Remember when you first told me about curry udon after your trip to Japan? We were in the kitchen while mom was cooking and you were raving how it was such a simple and delicious combination, yet we hadn’t come across it before here in Toronto. Then fast-forward to when I finally got to try it in Japan and wanted to recreate it at home. Turns out, it’s not too difficult to make (of course, I’m not making things from scratch and using shortcuts)!
(Makes enough for 2)
1 yellow onion, sliced
1 pack/300 grams of frozen, sliced beef (find it in your Asian grocery store’s hot pot aisle)
1 packet/60 grams of bonito soup stock (I buy the Ajinomoto Hondashi brand)
3 cups water
2 cubes of curry roux (I prefer S&B Golden Curry over the Glico brand)
2 servings of frozen udon
1 small carrot, thinly sliced (optional) or carved into a flower (for garnish)
1 scallion, sliced (optional)
1 egg, soft boiled (optional)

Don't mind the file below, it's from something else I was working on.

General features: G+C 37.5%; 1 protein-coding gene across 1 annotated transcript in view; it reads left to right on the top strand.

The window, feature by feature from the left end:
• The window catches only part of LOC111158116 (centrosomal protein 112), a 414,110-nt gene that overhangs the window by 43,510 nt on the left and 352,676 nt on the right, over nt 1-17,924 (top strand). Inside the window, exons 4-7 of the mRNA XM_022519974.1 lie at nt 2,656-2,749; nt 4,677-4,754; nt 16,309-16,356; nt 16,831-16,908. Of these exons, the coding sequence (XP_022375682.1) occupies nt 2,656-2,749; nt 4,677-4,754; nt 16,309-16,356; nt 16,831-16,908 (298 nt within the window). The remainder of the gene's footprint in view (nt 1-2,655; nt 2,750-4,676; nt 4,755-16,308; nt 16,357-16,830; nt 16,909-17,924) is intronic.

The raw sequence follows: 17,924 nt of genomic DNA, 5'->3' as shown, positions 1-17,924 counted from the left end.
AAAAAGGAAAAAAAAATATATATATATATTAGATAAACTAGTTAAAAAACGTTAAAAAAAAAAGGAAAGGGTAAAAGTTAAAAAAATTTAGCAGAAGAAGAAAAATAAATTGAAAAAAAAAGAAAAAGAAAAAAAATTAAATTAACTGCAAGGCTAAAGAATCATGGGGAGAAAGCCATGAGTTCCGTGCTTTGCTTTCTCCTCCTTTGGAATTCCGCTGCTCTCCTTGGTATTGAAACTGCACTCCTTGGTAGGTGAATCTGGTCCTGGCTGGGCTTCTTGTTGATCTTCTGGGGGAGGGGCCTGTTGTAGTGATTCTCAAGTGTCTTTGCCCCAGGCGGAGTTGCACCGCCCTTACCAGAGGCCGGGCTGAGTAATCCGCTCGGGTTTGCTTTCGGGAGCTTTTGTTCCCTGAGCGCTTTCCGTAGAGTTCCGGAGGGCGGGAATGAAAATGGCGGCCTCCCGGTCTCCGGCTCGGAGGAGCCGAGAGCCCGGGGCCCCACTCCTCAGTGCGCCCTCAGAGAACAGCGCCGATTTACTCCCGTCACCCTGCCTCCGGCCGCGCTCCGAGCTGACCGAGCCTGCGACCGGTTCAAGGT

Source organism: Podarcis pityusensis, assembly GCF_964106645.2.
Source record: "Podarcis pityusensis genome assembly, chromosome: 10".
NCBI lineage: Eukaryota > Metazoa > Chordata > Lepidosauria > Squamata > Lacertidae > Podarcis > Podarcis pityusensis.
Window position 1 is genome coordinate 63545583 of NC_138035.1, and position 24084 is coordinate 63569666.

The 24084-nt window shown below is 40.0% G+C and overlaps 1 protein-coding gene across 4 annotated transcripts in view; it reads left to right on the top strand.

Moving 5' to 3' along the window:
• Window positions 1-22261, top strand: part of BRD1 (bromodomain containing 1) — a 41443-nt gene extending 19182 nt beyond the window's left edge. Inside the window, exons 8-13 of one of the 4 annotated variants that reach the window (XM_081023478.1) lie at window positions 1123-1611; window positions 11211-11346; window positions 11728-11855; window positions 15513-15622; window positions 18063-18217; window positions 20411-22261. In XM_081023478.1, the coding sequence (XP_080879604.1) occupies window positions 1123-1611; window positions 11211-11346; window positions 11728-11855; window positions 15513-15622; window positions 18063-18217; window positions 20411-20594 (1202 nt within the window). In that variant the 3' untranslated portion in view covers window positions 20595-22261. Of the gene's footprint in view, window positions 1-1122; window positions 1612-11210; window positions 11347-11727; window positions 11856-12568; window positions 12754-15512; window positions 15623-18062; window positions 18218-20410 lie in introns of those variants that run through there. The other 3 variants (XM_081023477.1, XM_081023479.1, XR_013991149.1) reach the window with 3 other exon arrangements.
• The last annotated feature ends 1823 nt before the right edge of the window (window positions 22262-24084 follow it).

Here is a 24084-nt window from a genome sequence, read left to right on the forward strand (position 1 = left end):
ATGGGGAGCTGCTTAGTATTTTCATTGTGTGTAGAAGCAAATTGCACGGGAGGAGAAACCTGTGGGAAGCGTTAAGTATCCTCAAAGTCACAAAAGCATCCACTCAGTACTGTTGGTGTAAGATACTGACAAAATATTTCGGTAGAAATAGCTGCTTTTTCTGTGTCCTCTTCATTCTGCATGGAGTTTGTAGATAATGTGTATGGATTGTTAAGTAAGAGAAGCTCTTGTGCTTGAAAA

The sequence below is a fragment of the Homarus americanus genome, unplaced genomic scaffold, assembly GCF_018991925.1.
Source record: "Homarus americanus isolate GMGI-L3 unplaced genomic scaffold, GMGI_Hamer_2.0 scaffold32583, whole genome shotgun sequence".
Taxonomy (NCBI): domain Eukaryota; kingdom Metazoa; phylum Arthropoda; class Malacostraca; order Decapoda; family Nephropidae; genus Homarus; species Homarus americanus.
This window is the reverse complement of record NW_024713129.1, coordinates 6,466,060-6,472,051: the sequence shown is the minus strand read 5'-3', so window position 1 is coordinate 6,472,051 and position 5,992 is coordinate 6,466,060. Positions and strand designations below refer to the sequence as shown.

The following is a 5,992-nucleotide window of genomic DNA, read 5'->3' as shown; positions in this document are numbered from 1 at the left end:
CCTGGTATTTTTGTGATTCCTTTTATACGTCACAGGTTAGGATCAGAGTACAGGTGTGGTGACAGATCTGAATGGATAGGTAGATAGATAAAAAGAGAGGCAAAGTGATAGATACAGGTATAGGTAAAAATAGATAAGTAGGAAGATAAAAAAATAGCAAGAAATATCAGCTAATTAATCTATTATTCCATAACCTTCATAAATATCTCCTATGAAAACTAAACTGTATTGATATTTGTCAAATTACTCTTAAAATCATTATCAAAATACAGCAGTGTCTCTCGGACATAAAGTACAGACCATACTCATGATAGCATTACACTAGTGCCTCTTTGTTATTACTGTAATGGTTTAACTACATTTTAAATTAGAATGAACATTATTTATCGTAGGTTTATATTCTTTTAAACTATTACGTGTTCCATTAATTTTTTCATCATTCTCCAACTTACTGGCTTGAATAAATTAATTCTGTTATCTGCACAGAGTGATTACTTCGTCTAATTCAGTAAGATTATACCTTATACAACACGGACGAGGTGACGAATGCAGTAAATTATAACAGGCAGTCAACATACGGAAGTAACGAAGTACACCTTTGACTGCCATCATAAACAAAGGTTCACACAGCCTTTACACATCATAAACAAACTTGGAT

- Heat a large pot of water for the udon.
- Heat a large skillet pan and put the sliced beef in (you can defrost it first, I’ve never found it to be problematic to cook it from frozen). Cook until it’s no longer pink or red.
- Add in the sliced onions and cook until softened.
- Mix the soup stock with water and pour over the beef and onions. Bring it to a boil.
- By now, your pot of water should be at a rolling boil, add the frozen udon in it to cook.
- Add two cubes of the curry roux into the beef, onion, and dashi and really mix it in so that it dissolves. It’s optional, but you can add your carrots here.
- Cook down the curry until it thickens to a gravy consistency.
- The udon should be cooked now, drain the water away and portion the noodles into two bowls. Ladle the curry and beef over the udon. Alternatively, you can add it to the skillet pan to toss in the curry. Then portion it into two bowls.
- Garnish with scallions, I also like to add furikake. If you boiled an egg, slice it in half and give each bowl one.
Having frozen hot pot meat in the freezer is so handy when you need a little bit of meat for a dish.
Love cooking with tongs, a good pair is hard to find!
Making that shortcut dashi broth. It’s also great for hot pot, sukiyaki, miso soup or nabe udon.
Make sure to dissolve that curry roux, no one wants a bite of that!
I’d say I have udon at least once a week. Especially kimchi udon.
I will admit, I don’t usually garnish it with carrots and scallions or the egg. Maybe 10% of the time. Otherwise, I just use furikake and call it a day. It’s delicious and filing either way!